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I've been a house painter, dishwasher, broiler cook, private detective, military intelligence analyst, and I spent nearly 40 years as a reporter covering crime, 26 of them for the San Francisco Chronicle. These days I write science fiction, fantasy, horror and crime fiction, and I blog about books, films and crimes that don't receive sufficient attention from the mainstream media. I would like to be Elmore Leonard, Raymond Chandler, Ross MacDonald, Dashiell Hammett or George V. Higgins, but all of them are dead so I'll just stick with what I am already doing. . .

Monday, September 14, 2015

Trailer Trash Femme Fatale: A Dame to Die From

By Greg Barth
452 pages
( All Due Respect Books; June 12, 2015)
Language: English
ASIN: B00ZLAJ7CQ


Selena is the type of woman who wakes up naked in a stranger’s bed, her skin as sticky and sour smelling as a porn theater’s floor. She’s a thief, a junkie, a titty bar waitress who sells drugs on the side, and a hooker who will go all the way for two measly Franklins.

And those are just her good points.

She also has a variety of flaws. Selena lacks self esteem, for one thing: she is such a cheap date that if she light-fingers $480 from a sleeping John’s billfold, she isn’t sure she deserves it.

In addition, she picks the wrong partners: guys who like to have a woman pull the train, one car at a time  – and leave her looking like she was run over by one.

Greg Barth
In Serena’s case, the train wreck is the result of a commercial sexual liaison gone horribly wrong.
Barth sets the scene with marvelous brevity in the beginning of the first chapter, leaving it to the reader to fill in the blanks:

“I awoke to pain,” he writes, setting up the narrative from Selena’s point of view. “It was the typical hangover headache, a dull throb at the base of my skull accompanied by an icepick through the left temple.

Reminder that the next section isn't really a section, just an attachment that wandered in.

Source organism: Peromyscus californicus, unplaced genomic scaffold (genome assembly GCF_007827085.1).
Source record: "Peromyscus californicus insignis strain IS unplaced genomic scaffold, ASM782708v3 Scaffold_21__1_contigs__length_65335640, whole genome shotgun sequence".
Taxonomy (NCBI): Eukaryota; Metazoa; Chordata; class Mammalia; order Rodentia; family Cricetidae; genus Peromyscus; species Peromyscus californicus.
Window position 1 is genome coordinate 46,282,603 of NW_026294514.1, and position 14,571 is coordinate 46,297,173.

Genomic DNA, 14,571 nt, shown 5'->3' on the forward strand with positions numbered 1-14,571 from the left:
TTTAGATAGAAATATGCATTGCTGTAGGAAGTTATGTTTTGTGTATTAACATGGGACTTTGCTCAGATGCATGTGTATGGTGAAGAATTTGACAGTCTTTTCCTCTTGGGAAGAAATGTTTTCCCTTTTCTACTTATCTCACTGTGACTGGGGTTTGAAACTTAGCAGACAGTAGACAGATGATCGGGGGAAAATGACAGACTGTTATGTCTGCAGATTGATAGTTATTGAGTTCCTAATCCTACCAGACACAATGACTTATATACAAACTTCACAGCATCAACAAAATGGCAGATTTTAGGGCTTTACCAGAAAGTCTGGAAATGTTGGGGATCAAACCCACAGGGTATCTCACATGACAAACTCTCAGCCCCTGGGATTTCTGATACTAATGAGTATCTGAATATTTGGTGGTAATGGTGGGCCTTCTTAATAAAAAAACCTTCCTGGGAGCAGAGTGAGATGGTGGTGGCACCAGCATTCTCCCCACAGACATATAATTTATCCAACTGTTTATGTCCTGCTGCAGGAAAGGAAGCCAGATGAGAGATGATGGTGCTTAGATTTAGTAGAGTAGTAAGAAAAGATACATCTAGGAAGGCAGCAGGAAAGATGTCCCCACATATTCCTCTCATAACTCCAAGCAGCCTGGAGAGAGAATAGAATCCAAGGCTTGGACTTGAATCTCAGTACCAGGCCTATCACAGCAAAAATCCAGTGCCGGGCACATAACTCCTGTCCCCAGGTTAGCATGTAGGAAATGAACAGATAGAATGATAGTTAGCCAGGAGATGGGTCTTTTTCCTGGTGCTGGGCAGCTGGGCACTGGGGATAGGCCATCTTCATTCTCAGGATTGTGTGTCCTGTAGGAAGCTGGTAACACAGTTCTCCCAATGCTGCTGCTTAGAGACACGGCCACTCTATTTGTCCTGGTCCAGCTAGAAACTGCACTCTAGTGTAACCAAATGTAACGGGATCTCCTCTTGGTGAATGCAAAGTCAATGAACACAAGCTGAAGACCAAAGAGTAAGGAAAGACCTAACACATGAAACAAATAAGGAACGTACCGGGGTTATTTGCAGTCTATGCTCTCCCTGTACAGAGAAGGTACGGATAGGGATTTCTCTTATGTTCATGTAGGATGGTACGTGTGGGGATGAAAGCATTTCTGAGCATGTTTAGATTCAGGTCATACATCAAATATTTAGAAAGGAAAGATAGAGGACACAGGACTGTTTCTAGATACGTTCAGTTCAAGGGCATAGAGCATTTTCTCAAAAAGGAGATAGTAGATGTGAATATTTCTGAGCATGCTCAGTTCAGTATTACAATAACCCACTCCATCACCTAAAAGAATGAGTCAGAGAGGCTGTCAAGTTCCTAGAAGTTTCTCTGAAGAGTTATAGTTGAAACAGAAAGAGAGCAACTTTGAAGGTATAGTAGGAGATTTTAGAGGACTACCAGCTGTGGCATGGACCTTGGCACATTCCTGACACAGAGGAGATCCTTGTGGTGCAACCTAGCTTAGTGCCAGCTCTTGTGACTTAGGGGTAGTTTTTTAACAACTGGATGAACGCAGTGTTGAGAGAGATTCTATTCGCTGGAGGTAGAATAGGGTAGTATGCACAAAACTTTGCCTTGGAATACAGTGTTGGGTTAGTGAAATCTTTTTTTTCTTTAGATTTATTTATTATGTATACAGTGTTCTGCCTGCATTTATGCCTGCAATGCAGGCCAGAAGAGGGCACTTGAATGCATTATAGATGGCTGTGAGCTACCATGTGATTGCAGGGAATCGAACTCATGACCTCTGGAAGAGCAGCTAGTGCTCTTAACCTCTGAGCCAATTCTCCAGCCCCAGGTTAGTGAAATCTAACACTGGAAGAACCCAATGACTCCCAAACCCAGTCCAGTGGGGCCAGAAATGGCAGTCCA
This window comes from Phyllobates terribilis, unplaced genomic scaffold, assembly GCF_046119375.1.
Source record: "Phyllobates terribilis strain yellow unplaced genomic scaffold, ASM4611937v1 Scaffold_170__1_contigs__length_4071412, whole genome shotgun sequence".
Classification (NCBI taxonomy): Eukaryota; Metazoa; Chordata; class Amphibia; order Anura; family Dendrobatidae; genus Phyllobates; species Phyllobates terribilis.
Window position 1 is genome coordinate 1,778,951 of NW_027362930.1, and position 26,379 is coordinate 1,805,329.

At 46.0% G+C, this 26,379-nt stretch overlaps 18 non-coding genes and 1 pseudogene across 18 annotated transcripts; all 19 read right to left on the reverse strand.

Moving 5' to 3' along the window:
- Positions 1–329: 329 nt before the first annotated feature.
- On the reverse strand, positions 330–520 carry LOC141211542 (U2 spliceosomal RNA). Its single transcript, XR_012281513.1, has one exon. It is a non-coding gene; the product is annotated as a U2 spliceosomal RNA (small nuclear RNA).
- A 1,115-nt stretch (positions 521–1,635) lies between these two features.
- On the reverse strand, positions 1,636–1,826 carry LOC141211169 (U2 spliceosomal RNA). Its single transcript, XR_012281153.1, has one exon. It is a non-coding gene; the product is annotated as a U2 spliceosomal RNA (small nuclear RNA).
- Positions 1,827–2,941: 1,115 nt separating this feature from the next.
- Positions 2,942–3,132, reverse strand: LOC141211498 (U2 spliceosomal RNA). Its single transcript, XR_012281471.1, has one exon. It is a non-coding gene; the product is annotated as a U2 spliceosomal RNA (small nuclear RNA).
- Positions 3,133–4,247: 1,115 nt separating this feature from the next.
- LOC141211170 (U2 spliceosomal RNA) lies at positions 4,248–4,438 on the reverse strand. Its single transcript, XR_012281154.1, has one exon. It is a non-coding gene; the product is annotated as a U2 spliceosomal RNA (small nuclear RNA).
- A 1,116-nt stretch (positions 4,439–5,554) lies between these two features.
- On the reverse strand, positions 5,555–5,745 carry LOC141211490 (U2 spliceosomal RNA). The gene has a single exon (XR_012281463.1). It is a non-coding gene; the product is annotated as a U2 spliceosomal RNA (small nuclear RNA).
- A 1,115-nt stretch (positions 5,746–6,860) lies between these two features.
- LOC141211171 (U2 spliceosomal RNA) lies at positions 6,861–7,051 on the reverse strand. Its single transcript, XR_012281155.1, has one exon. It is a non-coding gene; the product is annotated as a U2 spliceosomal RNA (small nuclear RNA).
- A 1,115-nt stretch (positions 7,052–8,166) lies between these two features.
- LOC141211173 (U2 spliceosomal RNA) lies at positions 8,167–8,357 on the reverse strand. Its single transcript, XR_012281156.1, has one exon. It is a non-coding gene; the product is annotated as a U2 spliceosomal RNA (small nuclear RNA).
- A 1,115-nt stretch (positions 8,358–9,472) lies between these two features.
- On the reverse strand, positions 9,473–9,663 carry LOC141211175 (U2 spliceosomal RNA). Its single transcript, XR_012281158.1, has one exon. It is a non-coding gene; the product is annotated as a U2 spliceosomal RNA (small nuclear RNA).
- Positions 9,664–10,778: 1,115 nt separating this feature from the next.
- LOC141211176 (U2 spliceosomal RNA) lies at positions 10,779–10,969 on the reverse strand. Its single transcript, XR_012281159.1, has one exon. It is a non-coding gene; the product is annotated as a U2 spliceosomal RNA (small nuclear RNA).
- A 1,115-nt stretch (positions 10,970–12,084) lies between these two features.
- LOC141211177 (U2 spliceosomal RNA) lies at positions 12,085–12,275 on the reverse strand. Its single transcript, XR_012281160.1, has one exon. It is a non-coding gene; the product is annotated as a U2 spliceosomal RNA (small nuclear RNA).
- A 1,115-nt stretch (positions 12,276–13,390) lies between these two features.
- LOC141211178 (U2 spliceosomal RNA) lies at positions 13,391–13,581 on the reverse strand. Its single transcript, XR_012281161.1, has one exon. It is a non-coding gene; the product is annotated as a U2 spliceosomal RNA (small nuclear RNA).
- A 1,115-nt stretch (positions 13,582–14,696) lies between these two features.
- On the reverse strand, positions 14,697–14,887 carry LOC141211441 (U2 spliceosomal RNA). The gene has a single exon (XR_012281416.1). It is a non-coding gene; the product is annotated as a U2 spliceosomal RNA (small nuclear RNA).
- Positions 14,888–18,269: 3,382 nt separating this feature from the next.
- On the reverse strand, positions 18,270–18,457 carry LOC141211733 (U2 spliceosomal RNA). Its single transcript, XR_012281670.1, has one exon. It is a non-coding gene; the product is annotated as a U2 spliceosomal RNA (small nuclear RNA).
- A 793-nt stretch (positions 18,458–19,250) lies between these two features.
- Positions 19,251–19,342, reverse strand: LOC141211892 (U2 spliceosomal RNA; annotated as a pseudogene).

“Fuck.

“My mouth was dry and tasted like a sewer.  Bourbon, cigarettes, and something else.   Something organic.

“I squinted an eye open.  Not my bed.   Not my room.

“Okay, I thought.   I opened my other eye, and I gave a minute for my blurred vision to focus.

“I didn’t recognize the guy lying next to me.   His back was to me, but I could see well enough to realize that I did not know him.   He looked like he was deep asleep.   Good.”

Selena rips her sleeping John off for his loose bills, cigarette lighter, a partially consumed bottle of  bourbon and a T-shirt, and then steals one of his CDs on her way out.

Big mistake. When she tries the disk on her player at home, all she gets is hiss. She leaves it in the machine and goes to work.

It turns out the disk actually contains information skimmed from tens of thousands of credit cards. It’s worth way more than $480, and a gang of hard guys that uses the data in scams wants it back enough to kill for it.

A crew from the gang shows up at the bar where Selena works and intercepts her trying to slip out the rear. They beat her to a pulp but fail to recover the data.

That is just the beginning of her nightmare: a savage beating that leaves her crippled and unrecognizable and a brutish rape that tears her open so badly it takes months for her to heal.